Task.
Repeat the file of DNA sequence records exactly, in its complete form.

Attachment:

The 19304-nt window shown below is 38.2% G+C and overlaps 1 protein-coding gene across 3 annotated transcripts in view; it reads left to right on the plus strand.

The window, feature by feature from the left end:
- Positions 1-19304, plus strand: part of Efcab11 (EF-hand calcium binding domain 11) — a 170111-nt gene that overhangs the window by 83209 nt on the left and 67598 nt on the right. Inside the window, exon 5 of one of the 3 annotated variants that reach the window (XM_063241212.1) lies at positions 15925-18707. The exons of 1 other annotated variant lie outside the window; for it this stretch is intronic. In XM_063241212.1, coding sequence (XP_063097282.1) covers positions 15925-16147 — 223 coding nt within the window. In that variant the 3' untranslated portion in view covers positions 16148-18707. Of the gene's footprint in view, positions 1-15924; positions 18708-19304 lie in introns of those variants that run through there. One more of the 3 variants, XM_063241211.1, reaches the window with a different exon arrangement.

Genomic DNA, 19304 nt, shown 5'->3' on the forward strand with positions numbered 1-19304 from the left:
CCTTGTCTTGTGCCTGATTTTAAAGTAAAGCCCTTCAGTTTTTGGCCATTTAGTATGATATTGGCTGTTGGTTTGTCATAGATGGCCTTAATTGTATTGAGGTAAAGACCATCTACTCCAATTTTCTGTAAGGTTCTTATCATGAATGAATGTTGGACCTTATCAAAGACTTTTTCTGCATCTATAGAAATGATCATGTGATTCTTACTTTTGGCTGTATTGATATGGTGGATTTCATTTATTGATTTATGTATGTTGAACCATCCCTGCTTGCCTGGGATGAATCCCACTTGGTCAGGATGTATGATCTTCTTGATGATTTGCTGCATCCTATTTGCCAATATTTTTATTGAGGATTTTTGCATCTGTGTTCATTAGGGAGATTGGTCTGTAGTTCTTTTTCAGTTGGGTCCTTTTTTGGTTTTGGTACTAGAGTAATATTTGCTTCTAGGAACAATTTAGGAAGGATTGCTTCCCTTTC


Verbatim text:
The 19304-nt window shown below is 38.2% G+C and overlaps 1 protein-coding gene across 3 annotated transcripts in view; it reads left to right on the plus strand.

The window, feature by feature from the left end:
- Positions 1-19304, plus strand: part of Efcab11 (EF-hand calcium binding domain 11) — a 170111-nt gene that overhangs the window by 83209 nt on the left and 67598 nt on the right. Inside the window, exon 5 of one of the 3 annotated variants that reach the window (XM_063241212.1) lies at positions 15925-18707. The exons of 1 other annotated variant lie outside the window; for it this stretch is intronic. In XM_063241212.1, coding sequence (XP_063097282.1) covers positions 15925-16147 — 223 coding nt within the window. In that variant the 3' untranslated portion in view covers positions 16148-18707. Of the gene's footprint in view, positions 1-15924; positions 18708-19304 lie in introns of those variants that run through there. One more of the 3 variants, XM_063241211.1, reaches the window with a different exon arrangement.

Genomic DNA, 19304 nt, shown 5'->3' on the forward strand with positions numbered 1-19304 from the left:
CCTTGTCTTGTGCCTGATTTTAAAGTAAAGCCCTTCAGTTTTTGGCCATTTAGTATGATATTGGCTGTTGGTTTGTCATAGATGGCCTTAATTGTATTGAGGTAAAGACCATCTACTCCAATTTTCTGTAAGGTTCTTATCATGAATGAATGTTGGACCTTATCAAAGACTTTTTCTGCATCTATAGAAATGATCATGTGATTCTTACTTTTGGCTGTATTGATATGGTGGATTTCATTTATTGATTTATGTATGTTGAACCATCCCTGCTTGCCTGGGATGAATCCCACTTGGTCAGGATGTATGATCTTCTTGATGATTTGCTGCATCCTATTTGCCAATATTTTTATTGAGGATTTTTGCATCTGTGTTCATTAGGGAGATTGGTCTGTAGTTCTTTTTCAGTTGGGTCCTTTTTTGGTTTTGGTACTAGAGTAATATTTGCTTCTAGGAACAATTTAGGAAGGATTGCTTCCCTTTC